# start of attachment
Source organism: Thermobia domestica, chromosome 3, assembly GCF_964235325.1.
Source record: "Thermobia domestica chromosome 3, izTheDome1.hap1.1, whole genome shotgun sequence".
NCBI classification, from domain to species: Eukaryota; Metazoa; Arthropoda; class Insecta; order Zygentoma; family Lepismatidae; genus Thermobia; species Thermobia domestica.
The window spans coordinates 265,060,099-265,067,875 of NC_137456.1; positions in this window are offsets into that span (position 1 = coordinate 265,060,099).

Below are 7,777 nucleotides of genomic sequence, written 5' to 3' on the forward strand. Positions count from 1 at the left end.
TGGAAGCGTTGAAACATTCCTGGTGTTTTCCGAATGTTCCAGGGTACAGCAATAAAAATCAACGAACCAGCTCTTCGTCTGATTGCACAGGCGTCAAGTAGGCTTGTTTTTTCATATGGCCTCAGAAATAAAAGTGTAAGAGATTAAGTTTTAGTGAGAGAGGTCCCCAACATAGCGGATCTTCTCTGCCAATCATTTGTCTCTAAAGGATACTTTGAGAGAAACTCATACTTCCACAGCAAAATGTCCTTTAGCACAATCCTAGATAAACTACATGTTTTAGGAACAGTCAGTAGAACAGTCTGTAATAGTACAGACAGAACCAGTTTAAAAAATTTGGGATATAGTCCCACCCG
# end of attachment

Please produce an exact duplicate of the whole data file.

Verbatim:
Source organism: Thermobia domestica, chromosome 3, assembly GCF_964235325.1.
Source record: "Thermobia domestica chromosome 3, izTheDome1.hap1.1, whole genome shotgun sequence".
NCBI classification, from domain to species: Eukaryota; Metazoa; Arthropoda; class Insecta; order Zygentoma; family Lepismatidae; genus Thermobia; species Thermobia domestica.
The window spans coordinates 265,060,099-265,067,875 of NC_137456.1; positions in this window are offsets into that span (position 1 = coordinate 265,060,099).

Below are 7,777 nucleotides of genomic sequence, written 5' to 3' on the forward strand. Positions count from 1 at the left end.
TGGAAGCGTTGAAACATTCCTGGTGTTTTCCGAATGTTCCAGGGTACAGCAATAAAAATCAACGAACCAGCTCTTCGTCTGATTGCACAGGCGTCAAGTAGGCTTGTTTTTTCATATGGCCTCAGAAATAAAAGTGTAAGAGATTAAGTTTTAGTGAGAGAGGTCCCCAACATAGCGGATCTTCTCTGCCAATCATTTGTCTCTAAAGGATACTTTGAGAGAAACTCATACTTCCACAGCAAAATGTCCTTTAGCACAATCCTAGATAAACTACATGTTTTAGGAACAGTCAGTAGAACAGTCTGTAATAGTACAGACAGAACCAGTTTAAAAAATTTGGGATATAGTCCCACCCG